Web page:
As inevitable as the clocks going forward, Spring has once again beckoned the annual war of words in the Premier League title race.

The current sparring subject, in what is surely a mere sparring session for the tussles to come, concerns Manchester City football development executive Patrick Vieira appearing to suggest that Manchester United were getting the benefit of refereeing decisions.

When United play at home they get some advantage that other teams don't get, Vieira said, according to the Guardian.

This is the way it is. It's something the teams who are used to winning get all the time. We need to win games so we have this advantage in the future.

The comments were made following referee Michael Oliver's failure to award a penalty against Manchester United for a foul by Michael Carrick on Fulham's Danny Murphy during the league leaders' 1-0 victory on Monday.

Although Vieira later reacted angrily saying his words had been taken out of context and, in a move straight out of Sir Alex Ferguson's playbook, Manchester City banned the BBC reporter who conducted the interviewer from the club, the fire had been ignited.

Ferguson responded by claiming that decisions even out over the course of the season. You win some you lose some.

Both the arguments of Vieira and Ferguson are frequently used by fans, pundits, players and coaches, but which better reflects the truth about referees' impact on soccer?

First of all, to the question of whether big side's get an advantage in penalty decisions when playing at home.

In response to Vieira's comments, EuroSport decided to produce a graphic comparing the number of penalties given home and away to the big sides in the Premier League in the past four seasons.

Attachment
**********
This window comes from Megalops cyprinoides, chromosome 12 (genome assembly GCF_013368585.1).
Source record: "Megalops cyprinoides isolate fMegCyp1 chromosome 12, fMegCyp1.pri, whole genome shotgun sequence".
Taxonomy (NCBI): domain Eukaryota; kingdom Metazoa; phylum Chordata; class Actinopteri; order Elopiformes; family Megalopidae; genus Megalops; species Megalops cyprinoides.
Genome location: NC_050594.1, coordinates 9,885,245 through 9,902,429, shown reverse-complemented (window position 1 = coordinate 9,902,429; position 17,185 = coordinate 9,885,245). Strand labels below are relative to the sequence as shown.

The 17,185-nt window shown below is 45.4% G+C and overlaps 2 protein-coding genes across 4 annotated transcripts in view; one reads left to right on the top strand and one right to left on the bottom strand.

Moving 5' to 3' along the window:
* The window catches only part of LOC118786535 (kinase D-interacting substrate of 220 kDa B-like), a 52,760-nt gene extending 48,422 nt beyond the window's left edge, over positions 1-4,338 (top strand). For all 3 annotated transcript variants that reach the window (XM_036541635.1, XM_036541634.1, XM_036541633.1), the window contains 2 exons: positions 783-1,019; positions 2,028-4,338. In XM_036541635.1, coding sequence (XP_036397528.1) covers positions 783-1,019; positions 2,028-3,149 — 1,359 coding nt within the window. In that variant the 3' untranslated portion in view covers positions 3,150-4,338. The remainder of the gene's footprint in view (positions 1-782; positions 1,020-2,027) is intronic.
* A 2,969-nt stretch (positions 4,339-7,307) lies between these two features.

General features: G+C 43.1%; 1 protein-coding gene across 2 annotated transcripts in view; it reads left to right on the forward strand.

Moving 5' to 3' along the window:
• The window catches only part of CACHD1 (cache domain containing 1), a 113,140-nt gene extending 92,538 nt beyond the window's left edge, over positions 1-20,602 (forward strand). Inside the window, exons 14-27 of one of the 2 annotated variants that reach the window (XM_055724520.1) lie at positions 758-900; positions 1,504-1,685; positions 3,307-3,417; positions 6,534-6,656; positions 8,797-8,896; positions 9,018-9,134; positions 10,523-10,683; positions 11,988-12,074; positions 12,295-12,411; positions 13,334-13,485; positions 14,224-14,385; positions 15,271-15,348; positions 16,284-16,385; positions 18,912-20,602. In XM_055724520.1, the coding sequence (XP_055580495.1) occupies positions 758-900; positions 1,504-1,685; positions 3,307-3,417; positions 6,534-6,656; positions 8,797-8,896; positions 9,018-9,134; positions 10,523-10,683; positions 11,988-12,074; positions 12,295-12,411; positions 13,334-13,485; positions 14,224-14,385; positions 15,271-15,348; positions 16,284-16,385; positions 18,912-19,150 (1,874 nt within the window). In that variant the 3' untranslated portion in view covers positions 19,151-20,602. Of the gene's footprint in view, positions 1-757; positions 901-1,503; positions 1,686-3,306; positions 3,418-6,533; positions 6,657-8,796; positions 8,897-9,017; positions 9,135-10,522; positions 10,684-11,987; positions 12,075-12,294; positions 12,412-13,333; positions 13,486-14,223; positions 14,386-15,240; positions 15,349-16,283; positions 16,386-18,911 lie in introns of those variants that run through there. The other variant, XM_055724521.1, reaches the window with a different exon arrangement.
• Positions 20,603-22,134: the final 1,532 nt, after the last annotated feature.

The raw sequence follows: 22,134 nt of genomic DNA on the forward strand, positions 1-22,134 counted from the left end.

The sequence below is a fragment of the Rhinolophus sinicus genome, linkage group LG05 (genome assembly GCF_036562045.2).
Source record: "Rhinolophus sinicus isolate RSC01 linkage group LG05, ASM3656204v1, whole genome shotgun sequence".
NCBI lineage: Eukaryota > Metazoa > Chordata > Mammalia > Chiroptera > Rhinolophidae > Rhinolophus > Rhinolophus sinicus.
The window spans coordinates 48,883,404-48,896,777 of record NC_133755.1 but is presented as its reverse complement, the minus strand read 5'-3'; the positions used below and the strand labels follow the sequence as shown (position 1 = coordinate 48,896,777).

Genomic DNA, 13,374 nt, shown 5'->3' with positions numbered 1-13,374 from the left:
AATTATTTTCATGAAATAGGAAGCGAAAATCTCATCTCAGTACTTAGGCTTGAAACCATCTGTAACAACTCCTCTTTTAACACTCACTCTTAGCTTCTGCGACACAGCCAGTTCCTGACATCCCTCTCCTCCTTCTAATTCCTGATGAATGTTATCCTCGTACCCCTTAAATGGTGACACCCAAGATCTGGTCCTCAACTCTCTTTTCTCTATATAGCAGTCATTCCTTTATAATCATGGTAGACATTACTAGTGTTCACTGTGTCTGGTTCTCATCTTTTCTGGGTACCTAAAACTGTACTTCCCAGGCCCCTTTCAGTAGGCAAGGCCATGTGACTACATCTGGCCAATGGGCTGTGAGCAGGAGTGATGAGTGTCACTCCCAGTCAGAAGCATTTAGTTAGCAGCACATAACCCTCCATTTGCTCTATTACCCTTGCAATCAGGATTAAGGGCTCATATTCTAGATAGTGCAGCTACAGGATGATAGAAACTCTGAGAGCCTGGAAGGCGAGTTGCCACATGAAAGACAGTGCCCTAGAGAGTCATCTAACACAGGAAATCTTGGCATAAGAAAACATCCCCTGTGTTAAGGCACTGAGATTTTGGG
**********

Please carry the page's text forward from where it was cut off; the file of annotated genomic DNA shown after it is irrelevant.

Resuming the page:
Using the data, which shows that the big teams get more penalties at home than away, Eurosport appears to support Vieira's assertions.

But these statistics, for the most part, are easily explained by the fact that, in the vast majority of cases, teams score more goals at home than away. The big sides, in particular, are also in the attacking third more at home than away, which naturally results in greater opportunities for penalties to be given.

It is a similar explanation that reasons why big clubs get more penalties than other teams. Penalties arise from having the ball in the opponent's box and clearly the best teams do that far more than teams at the bottom-end of the table.

There is no great conspiracy here, it's just a simple matter of the big sides being better, even more so at home than away, than their opponents.

To clarify the point, as Simon Kuper and Stefan Szymanski point out in their excellent book Soccernomics--with extensive statistics over four years from 2002-2006--penalties have no impact over the long run on whether favorites win or not.

Sir Alex Ferguson's comment that decisions even themselves out is more difficult to evaluate. In a title race where every point, every goal can be crucial, it is only natural to reason that refereeing decisions can have an impact on the race.

If Manchester City are denied a clear penalty in the dying seconds at the Etihad next month in what may well be the title-decided against Manchester United, then of course the referee will be been seen as affecting the outcome on the season.

In one-off matches, with everything on the line, a refereeing error just like a fumble by a goalkeeper can be crucial. But over a long enough period of time refereeing decision do in fact balance out.

In fact, that adage appears to be true this season, with erroneous decisions balancing themselves out for both City and United, according to the Guardian.

All of which does not mean Vieira is necessarily trying to have a dig at United. There has been a common perception that referees have favored United for the best part of two decades, incidentally ever since they started being successful, and thus every time something happens that appears to corroborate with this argument it sticks out.

But just like all the so-called mind games that will be played out between City and United between now and the season's climax, the officials are unlikely to have any significant impact on the title race. In the end the best team will be the one holding the trophy aloft come May.